An article that appeared in August on an international news outlet, Pressenza, recycled a false Russian claim that the West was looting religious relics and art from a monastery in Ukraine’s capital, Kyiv, one of the holiest sites in Russian Orthodoxy.
The article stands out, U.S. officials said, not because of what it claimed — but because of its source and intended audience.
State Department officials have linked the article to what they describe as a covert information operation to spread Russia propaganda in Central and South America by producing articles that appear to originate with local media organizations, not the Russian government.
The operation is nascent, but the department’s Global Engagement Center is disclosing the influence campaign in hopes of blunting its effect in a region where Russia has sought to discredit the United States and erode international support for Ukraine.
The center, which since 2017 has focused on combating propaganda and disinformation, routinely details Kremlin efforts, but identifying and trying to pre-empt a campaign when it is barely off the ground is a new tactic. It is one that reflects the realization that false narratives are harder to counter once they have already spread.
“What we’re trying to do is expose Russia’s hidden hand,” James P. Rubin, the center’s coordinator, said in an interview in which he described the Russian effort in broad outlines.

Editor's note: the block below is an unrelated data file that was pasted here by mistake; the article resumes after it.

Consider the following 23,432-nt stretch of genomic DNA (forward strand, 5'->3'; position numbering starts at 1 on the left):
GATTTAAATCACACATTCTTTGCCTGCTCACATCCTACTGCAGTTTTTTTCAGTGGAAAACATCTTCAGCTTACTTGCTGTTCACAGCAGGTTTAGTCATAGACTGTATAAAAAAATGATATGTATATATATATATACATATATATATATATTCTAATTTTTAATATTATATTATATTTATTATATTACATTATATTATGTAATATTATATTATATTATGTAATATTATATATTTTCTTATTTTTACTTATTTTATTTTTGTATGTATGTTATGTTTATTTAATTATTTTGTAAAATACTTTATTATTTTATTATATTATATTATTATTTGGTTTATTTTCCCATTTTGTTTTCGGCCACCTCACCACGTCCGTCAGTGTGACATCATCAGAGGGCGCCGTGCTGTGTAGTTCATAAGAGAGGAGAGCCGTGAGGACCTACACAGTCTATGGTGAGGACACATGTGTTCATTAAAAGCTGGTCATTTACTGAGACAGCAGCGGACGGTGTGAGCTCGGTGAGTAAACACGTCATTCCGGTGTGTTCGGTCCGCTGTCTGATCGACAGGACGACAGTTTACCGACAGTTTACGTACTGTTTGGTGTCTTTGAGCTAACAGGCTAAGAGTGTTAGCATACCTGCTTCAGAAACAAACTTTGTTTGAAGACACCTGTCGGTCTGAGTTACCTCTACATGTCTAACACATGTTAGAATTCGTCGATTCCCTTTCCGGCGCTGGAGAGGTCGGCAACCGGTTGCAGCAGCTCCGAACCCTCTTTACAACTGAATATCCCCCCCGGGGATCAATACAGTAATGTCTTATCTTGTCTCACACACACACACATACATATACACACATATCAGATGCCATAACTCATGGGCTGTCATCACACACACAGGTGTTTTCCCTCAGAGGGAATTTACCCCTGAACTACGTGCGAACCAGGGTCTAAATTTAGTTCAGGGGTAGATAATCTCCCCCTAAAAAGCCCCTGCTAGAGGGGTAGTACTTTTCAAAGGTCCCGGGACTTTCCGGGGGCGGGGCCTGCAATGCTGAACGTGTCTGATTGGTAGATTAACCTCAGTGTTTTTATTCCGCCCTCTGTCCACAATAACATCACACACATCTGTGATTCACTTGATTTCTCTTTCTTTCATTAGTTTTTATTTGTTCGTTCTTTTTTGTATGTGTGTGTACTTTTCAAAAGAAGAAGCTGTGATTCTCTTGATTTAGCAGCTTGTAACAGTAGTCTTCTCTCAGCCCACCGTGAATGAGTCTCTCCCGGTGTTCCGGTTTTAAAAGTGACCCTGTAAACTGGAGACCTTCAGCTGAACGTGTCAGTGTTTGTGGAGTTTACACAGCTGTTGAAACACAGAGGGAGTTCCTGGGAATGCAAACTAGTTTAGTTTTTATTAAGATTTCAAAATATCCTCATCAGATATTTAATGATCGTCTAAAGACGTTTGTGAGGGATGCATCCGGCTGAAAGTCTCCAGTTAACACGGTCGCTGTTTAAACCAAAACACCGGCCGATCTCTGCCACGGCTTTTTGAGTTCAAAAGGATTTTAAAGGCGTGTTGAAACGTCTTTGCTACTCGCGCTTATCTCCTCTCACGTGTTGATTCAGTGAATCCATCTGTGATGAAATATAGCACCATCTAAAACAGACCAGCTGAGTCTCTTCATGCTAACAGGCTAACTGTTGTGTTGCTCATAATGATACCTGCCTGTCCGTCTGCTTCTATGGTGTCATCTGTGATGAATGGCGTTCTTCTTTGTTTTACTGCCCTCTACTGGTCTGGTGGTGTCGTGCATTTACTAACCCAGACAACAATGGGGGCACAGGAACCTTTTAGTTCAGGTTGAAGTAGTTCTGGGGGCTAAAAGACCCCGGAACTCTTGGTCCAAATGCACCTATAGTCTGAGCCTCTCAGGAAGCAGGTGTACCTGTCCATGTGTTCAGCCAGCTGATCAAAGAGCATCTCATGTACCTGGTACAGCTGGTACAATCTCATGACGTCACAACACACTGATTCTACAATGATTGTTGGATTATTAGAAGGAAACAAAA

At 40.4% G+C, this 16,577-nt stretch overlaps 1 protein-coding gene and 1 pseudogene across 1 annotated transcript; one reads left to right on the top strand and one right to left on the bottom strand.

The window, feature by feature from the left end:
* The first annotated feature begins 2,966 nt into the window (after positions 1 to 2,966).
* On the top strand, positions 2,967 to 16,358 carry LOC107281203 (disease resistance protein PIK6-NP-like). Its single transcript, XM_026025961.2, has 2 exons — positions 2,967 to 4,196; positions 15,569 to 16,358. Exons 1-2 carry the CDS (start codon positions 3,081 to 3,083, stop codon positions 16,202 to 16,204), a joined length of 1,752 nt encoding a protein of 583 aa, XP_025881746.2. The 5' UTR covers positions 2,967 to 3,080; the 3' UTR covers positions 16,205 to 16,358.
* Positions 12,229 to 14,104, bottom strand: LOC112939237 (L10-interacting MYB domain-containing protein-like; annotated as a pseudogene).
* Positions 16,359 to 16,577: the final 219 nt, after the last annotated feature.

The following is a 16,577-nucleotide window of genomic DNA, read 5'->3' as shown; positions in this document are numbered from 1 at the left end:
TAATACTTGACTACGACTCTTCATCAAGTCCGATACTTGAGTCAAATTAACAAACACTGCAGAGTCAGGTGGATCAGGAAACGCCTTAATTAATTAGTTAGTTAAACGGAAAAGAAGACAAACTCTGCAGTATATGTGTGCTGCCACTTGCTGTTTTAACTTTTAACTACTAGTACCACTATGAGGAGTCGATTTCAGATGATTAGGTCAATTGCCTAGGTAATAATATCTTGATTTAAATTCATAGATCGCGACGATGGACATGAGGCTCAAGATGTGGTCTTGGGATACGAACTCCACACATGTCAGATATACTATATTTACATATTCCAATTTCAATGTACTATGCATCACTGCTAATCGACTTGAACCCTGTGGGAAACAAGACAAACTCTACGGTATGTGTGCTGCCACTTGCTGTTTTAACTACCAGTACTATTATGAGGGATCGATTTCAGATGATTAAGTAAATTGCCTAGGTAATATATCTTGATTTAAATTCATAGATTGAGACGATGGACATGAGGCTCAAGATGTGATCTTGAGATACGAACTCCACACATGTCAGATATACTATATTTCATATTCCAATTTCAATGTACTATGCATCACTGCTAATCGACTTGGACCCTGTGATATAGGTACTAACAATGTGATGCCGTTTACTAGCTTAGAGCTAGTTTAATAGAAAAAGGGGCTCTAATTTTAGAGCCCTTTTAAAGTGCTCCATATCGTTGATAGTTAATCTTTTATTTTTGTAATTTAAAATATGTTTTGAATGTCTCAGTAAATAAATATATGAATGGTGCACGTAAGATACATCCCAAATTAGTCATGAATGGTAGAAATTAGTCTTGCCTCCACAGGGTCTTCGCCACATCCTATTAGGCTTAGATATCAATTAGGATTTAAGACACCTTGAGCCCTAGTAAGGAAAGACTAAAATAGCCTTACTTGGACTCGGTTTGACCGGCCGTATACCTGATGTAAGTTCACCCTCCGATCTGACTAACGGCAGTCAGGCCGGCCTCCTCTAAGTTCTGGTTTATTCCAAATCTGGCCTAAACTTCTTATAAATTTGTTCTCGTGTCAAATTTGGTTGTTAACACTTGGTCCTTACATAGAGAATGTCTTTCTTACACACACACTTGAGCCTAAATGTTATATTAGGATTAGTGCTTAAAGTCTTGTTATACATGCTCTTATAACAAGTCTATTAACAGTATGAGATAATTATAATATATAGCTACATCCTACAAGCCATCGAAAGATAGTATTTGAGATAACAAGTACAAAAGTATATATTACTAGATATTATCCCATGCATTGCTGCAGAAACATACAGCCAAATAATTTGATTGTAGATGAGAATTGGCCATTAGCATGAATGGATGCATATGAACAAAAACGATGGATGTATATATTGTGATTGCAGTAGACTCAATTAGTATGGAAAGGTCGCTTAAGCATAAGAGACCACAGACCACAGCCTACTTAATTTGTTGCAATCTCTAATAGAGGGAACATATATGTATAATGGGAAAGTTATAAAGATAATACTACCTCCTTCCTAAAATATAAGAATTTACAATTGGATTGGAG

Mr. Rubin said the department was acting “based on new information” but declined to elaborate. The disclosure of the campaign recalls the Biden administration’s release of intelligence findings about Russia’s military before and after its invasion of Ukraine in February 2022.
It is part of an intensifying campaign for influence in parts of the world where American officials and analysts warn Russia’s hostility toward the United States and its allies has found fertile soil.
The State Department released a report last week about the activities in Brazil of an international organization, New Resistance, which embraces the views of Aleksandr Dugin, a former Soviet dissident who has become a prominent advocate of Russia’s imperial ambitions. The organization, the report said, promotes Russian disinformation, holds seminars and training courses and has supported paramilitary activities.